Graphics have been with us from the dawn of time - from the first cavemen, who drew pictures on the walls of their caves, to today's modern graphic designers, who have whole workstations dedicated to a single goal. Graphics play an important role in our lives, and our lives without them today will be unthinkable.
Graphics in computers
The modern computer would not have existed the way we know it if it was not for graphics. Starting from the Graphical User Interface (GUI) and ending with the most simple icon, graphics are everywhere in the world of computers.
Initially, computer generated graphics were very simple, but in the 1980s computers became capable of producing more complex graphical images, and graphic designers started to take the computer as an alternative tool for graphic creation, since it provided a lot more accuracy and the ability to easily modify the already created images.
Very soon, computers reached a level when they were able to reproduce not only 2D images, but also 3D images, and in the 1990s the first entirely computer generated film was created. Very soon, the video game industry started producing 3D video games, such as Wolfenstein 3D and Quake.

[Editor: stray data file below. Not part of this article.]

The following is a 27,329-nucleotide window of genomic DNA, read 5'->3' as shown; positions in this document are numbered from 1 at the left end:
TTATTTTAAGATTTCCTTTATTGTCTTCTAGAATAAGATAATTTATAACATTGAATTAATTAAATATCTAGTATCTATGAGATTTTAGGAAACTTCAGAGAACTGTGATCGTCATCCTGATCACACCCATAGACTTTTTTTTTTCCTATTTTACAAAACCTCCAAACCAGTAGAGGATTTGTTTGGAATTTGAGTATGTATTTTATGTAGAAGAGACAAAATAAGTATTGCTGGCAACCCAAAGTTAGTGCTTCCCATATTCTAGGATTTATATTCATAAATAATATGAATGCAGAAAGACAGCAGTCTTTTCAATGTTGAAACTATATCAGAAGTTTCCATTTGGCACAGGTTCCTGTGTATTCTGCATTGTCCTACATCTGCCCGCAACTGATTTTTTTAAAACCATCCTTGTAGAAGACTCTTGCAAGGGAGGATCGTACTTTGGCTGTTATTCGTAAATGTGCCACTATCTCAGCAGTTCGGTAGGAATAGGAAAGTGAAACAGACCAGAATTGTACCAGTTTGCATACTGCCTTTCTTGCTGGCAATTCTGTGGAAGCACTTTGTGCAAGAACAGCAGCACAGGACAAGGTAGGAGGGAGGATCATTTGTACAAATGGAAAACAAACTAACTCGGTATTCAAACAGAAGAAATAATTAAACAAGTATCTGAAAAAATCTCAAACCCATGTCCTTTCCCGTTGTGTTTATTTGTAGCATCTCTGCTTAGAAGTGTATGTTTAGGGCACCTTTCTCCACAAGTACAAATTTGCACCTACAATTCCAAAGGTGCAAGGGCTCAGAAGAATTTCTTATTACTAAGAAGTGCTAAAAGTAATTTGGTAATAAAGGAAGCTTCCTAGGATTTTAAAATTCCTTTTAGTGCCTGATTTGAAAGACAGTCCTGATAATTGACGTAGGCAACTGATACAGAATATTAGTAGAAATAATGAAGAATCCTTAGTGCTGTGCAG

In the beginning of the World Wide Web, websites were simple and web browsers were text based. The first web browser, which could work with graphics, was Mosaic. It allowed for websites to start using graphics, different fonts and colors. Website designers could now use images for buttons and navigation menus, creating more interactive and dynamic web pages.
Raster graphics are the most popular graphical type used today. A raster graphical image (also known as “bitmap”) is composed of pixels, with each pixel using different color information. Raster images are very dependent on their resolution and cannot be enlarged without a significant loss of quality.
Raster graphics are easily editable by software applications such as Photoshop and GIMP. With them, you can edit each individual pixel and the colors assigned to it. Most raster graphic software applications work with the RGB color scheme (Red, Green, Blue) but some also offer the CMYK (Cyan, Magenta, Yellow, Key) color scheme. These color schemes allow for simple colors to be mixed, creating additional and more advanced ones.
Vector graphics are created using a mathematical formula, which specifies the position of the different points, curves and lines in the whole image. While the raster image is of a defined resolution, the vector graphic uses its mathematical formula to construct the image in the best possible way given the current resolution.
This makes vector graphics perfect for printing and for displaying bigger images, such as billboards, since the quality of the image will remain the same.
A vector image is usually stored in the SVG file format, which was created by the W3 Consortium (World Wide Web consortium), although Microsoft and Adobe also offer alternative file formats - namely VML and AI.